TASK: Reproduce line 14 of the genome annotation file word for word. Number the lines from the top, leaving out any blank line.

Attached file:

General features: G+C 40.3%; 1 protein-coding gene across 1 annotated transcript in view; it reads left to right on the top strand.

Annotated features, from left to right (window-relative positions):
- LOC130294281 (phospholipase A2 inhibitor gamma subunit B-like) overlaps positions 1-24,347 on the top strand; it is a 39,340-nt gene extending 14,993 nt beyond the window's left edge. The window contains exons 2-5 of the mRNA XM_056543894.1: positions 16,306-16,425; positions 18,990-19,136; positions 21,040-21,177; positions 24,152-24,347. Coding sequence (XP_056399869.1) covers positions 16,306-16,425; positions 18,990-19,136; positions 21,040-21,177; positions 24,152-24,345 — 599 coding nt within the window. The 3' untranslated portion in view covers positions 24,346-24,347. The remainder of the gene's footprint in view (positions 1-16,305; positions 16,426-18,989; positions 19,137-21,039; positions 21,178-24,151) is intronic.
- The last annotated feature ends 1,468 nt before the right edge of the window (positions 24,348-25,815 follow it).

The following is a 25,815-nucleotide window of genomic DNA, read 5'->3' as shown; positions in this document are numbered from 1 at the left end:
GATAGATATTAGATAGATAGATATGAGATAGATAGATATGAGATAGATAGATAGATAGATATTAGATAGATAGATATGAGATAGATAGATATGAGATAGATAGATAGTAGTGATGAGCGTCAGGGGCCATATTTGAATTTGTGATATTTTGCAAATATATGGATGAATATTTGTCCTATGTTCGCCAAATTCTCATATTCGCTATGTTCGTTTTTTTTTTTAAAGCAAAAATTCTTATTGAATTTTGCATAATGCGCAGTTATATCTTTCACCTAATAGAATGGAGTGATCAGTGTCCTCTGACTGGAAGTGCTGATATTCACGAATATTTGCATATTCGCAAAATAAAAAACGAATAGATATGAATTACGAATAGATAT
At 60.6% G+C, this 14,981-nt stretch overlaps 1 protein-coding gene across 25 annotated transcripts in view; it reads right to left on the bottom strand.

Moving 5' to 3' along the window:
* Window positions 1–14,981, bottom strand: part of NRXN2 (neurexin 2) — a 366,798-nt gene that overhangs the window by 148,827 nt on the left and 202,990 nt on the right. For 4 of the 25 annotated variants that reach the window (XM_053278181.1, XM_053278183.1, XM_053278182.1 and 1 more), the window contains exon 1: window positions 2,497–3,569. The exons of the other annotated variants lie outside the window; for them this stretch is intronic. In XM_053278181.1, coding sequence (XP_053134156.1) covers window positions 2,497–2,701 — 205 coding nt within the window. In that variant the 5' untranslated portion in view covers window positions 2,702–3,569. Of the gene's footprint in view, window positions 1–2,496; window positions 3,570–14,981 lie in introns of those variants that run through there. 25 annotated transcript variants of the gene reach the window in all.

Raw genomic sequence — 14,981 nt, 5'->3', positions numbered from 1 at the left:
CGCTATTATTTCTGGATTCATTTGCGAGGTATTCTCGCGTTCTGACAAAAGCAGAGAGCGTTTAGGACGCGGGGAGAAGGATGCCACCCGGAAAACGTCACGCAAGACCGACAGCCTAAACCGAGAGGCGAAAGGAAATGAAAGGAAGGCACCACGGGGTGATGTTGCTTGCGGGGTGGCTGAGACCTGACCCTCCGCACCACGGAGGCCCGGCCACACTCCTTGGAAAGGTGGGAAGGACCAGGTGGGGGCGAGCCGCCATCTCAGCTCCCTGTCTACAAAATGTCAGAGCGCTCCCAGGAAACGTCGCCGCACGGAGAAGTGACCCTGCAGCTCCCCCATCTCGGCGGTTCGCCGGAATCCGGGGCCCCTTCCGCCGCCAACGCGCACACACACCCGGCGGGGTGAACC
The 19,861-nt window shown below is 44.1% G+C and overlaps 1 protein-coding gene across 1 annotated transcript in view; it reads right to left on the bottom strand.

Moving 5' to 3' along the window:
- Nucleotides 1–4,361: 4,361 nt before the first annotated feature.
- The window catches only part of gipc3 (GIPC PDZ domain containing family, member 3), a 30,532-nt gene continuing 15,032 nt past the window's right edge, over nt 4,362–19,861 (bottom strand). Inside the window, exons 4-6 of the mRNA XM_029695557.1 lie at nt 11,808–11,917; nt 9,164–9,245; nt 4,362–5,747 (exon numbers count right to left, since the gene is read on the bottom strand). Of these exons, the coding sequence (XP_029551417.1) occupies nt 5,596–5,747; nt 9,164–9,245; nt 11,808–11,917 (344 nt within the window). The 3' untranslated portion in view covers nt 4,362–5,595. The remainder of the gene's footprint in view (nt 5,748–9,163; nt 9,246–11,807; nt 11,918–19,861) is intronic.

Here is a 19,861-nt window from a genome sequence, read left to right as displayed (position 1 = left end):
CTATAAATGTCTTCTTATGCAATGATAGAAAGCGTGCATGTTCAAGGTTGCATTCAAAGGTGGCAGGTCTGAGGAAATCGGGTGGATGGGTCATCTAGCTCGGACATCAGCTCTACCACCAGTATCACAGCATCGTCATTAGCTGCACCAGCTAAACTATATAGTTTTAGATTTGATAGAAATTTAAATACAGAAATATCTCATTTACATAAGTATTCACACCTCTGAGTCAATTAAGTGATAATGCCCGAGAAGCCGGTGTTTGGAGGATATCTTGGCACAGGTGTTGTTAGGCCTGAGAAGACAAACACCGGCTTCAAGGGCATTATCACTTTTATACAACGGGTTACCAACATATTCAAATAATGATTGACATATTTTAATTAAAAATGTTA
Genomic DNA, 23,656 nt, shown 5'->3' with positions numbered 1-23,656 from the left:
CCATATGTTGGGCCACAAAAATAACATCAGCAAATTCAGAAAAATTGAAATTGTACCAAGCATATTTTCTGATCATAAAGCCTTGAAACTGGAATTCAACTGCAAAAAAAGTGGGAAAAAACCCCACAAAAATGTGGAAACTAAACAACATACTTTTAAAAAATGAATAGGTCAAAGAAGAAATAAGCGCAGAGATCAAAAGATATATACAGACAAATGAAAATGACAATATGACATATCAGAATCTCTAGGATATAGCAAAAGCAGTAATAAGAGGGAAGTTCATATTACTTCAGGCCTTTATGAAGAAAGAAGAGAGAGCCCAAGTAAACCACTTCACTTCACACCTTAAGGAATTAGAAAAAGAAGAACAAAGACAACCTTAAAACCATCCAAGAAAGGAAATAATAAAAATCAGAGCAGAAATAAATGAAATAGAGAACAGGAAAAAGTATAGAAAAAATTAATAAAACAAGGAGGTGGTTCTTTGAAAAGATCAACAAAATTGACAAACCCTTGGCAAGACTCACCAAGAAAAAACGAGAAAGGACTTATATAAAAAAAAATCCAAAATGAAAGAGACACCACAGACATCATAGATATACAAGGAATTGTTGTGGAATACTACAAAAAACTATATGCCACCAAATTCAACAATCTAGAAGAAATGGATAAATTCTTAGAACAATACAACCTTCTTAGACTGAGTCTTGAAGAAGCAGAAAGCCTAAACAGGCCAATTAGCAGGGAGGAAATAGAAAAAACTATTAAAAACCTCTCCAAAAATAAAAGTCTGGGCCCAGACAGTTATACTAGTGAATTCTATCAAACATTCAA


- Nucleotides 1–4,361: 4,361 nt before the first annotated feature.